Wolfang Beltracchi, 2018
Drawing Lots for the Clothing of Christ
Artistic voice: Joachim Beuckelaer, 1566, Antwerp
Oil on canvas, 70 x 99.5 cm

»Beuckelaer’s secular/religious scenes date mainly from the 1560’s, a period of mounting Calvinist agitation. The execution of several of these paintings is directly contemporaneous with the outbreak of iconoclasm itself. The nominal Catholicism of Beuckelaer notwithstanding, the character of his work coincides remarkably with Calvin’s call for an art of the visible. The church’s failure to react vigorously to the reformed challenge regarding images seems to have led to a popular indifference to the issue, that ultimately permitted the wholesale destruction of ecclesiastical art in 1566.«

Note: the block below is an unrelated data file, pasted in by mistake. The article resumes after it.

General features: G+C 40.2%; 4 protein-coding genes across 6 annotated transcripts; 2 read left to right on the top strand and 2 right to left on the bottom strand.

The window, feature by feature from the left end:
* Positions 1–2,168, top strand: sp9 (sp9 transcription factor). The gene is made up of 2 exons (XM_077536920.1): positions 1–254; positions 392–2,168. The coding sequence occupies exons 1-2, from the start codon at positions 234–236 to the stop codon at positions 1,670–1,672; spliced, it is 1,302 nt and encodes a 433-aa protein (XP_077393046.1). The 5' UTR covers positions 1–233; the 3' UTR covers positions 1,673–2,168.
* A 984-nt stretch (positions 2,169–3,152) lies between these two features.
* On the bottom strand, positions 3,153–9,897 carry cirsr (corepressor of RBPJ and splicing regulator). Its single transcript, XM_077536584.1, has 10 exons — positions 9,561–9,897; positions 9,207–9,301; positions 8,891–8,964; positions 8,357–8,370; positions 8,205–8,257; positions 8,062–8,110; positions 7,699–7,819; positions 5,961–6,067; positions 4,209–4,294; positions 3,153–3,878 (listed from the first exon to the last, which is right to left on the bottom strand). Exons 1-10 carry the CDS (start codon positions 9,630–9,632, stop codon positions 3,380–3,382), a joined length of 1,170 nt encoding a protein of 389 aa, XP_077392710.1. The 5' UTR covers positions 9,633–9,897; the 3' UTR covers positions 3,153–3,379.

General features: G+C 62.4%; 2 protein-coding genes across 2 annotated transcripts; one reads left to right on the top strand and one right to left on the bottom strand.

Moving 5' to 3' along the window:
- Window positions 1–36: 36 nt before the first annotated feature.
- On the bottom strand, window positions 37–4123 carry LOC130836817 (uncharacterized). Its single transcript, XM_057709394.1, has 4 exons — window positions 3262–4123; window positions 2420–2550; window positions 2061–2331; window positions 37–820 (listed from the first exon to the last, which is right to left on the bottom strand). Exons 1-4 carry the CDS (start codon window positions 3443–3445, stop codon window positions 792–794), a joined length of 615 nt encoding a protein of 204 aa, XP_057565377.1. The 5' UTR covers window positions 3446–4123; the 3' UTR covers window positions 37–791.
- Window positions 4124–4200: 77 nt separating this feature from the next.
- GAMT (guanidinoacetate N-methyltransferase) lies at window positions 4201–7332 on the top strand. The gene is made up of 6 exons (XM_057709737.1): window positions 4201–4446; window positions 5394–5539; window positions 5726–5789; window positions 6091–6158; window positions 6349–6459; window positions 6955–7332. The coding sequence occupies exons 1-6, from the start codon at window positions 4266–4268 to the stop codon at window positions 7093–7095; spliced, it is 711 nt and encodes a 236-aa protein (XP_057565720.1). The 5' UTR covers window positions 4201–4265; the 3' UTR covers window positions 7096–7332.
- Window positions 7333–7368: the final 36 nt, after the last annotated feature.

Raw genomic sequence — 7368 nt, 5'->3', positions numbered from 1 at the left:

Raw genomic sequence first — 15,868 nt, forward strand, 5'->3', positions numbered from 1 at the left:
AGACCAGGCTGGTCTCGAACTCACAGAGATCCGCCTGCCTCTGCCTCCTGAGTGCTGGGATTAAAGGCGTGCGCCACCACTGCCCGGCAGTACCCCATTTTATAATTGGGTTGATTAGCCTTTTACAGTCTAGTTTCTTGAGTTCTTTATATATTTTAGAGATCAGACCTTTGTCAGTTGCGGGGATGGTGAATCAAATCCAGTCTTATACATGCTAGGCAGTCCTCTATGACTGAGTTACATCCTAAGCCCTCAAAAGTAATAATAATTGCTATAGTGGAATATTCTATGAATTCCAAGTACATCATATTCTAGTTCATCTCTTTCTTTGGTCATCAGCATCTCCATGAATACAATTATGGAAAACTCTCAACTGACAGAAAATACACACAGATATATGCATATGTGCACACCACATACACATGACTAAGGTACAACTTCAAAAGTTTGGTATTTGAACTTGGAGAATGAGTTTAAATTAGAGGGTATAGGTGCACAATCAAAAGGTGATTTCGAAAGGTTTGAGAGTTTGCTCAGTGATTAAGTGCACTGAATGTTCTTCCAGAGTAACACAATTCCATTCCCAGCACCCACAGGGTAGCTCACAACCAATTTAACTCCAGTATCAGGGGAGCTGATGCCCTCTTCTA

Professor Keith Moxey, Columbia University, New York

In his paintings, Beuckelaer shifts the focus to the profane setting of a sacral event. Beltracchi shows a side plot of the Passion as a secular scene: in this case, the soldiers dividing up Christ‘s clothes among themselves are book printers playing dice. The clothes are also depicted symbolically; the crucifixion can be seen in the background. Transposing a religious event to the painter‘s own time is not uncommon in art history. Here, the printing press refers to a historic turning point: in 1566, Calvinist iconoclasm, supported by printed pamphlets, swept through Antwerp. Churches were plundered, leading to the destruction of several paintings by Beuckelaer. Iconoclasm was also politically motivated and often carried out with the approval of an anticlerical authority.